The PyroManiacs devote some space each weekend to highlights from the lifetime of works from the Prince of Preachers, Charles Haddon Spurgeon. The following excerpt is from The Metropolitan Tabernacle Pulpit, volume 19, sermon number 1,094, "Always, And For All Things.""Look downward and give thanks, for you are saved from hell; look on the right hand and give thanks, for you are enriched with gracious gifts; look on the left hand and give thanks, for you are shielded from deadly ills; look above you and give thanks, for heaven awaits you."
sorrows also supply a channel for the overflow of our joys. We may weep to God’s praise if we feel it to be most natural. We are to give thanks in our spirit, feeling not only resigned, acquiescent, and content, but grateful for all that God does to us and for us. We are bound to show this gratitude by our actions, for obedience is at once the most sincere and the most acceptable method of giving thanks. To go about irksome and labourious duty cheerfully is to thank God; to bear sickness and pain patiently, because it is according to his will, is to thank God; to sympathise with suffering saints for love of Jesus is to bless God; and to love the cause of God, and to defend it for Christ’s sake, is to thank God. The angels, when they praise God, not only sing "Hallelujah, hallelujah," but they obey, "doing his commandments, hearkening to the voice of his word." We must give thanks to God in every shape that shall be expressive of our hearts and suitable to the occasion; and although changing the mode, we may thus continue without cessation to give thanks unto God, even the Father.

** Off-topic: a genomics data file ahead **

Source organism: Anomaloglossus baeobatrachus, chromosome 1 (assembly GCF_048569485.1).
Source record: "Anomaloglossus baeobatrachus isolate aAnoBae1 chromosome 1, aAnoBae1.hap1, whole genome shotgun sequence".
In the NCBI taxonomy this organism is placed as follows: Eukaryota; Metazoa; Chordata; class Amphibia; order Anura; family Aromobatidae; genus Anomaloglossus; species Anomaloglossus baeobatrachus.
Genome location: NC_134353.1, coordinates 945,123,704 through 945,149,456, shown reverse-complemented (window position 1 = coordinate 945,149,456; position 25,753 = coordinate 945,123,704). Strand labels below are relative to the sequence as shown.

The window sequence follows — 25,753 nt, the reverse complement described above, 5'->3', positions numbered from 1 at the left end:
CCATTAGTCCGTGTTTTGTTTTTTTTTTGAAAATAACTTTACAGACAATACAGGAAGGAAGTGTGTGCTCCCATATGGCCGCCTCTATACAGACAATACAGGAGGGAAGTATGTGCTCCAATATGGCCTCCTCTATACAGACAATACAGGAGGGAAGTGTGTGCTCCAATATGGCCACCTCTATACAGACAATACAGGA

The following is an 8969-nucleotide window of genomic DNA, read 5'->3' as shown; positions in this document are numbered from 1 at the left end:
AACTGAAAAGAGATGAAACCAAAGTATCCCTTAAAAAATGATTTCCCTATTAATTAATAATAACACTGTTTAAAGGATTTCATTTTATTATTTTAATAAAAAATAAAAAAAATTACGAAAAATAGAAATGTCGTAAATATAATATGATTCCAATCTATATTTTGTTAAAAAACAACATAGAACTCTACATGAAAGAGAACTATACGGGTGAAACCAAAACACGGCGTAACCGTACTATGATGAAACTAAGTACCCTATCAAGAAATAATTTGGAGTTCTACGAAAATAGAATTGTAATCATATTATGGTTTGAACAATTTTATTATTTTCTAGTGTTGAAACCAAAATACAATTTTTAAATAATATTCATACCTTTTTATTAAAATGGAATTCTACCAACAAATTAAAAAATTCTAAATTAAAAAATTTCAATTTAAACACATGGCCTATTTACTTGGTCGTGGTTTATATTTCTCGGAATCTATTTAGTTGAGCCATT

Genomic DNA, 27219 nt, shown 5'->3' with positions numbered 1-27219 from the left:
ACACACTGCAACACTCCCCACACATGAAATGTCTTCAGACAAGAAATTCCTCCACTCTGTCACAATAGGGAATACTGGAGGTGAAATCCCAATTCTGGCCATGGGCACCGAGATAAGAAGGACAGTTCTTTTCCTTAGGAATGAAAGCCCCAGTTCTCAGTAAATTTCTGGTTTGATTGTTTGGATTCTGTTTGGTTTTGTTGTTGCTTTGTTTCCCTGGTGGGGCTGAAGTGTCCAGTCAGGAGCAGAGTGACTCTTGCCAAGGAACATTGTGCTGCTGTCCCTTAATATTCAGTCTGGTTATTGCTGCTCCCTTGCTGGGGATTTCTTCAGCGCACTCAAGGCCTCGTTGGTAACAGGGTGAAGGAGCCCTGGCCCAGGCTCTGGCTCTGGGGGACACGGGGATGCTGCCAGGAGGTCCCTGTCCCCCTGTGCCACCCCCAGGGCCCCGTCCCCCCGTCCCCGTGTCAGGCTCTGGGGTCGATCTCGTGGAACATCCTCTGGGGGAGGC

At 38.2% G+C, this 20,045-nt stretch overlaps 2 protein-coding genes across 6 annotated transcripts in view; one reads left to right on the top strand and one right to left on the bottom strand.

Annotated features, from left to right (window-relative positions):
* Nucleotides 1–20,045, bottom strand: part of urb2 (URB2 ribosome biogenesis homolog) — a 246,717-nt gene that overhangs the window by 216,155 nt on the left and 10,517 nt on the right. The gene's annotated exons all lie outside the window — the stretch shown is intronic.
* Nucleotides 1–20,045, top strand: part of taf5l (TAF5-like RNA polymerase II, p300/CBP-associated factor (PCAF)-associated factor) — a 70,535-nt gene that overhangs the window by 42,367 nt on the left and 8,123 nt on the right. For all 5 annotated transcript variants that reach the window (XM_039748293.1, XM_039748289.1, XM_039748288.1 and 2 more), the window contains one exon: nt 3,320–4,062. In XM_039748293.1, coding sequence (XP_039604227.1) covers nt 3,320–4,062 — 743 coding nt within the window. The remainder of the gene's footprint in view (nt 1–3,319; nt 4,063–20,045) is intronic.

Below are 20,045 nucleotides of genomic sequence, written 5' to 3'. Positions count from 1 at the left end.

Beloved, after all it is but a light thing to render to our heavenly Father our poor thanks, after he has given us our lives, maintained us in being, saved us our souls through the precious redemption of Jesus Christ, given us to be his children, and made us heirs of eternal glory. What are our thanks in the presence of all these priceless favours? Why, if we gave our God a thousand lives, and could spend each one of these in a perpetual martyrdom, it were a small return for what he has bestowed upon us; but to give him thanks is the least we can do, and shall we be slack in that? He gives us breath, shall we not breathe out his praise? He fills our mouth with good things, shall we not speak well of his name?
Shall we fail even with words and tongues? God forbid. We will praise the name of the Lord, for his mercy endureth for ever. None of us will say, "I pray thee have me excused." The poorest, weakest, and least-gifted person can give thanks. The work of thanksgiving does not belong to the man of large utterance, for he who can hardly put two words together can give thanks; nor is it confined to the man of large possessions, for the woman who had but two mites—which make a farthing—gave substantial thanks. The smoking flax may give thanks that it is not quenched, and the bruised reed may give thanks that it is not broken. Even the dumb may give thanks, their countenance can smile a psalm; and the dying can give thanks, their placid brow beaming forth a hymn. No Christian therefore can honestly say, "I am unable to exercise the delightful privilege of giving thanks." We may one and all at this moment give thanks unto God our Father. Brethren, let us do so.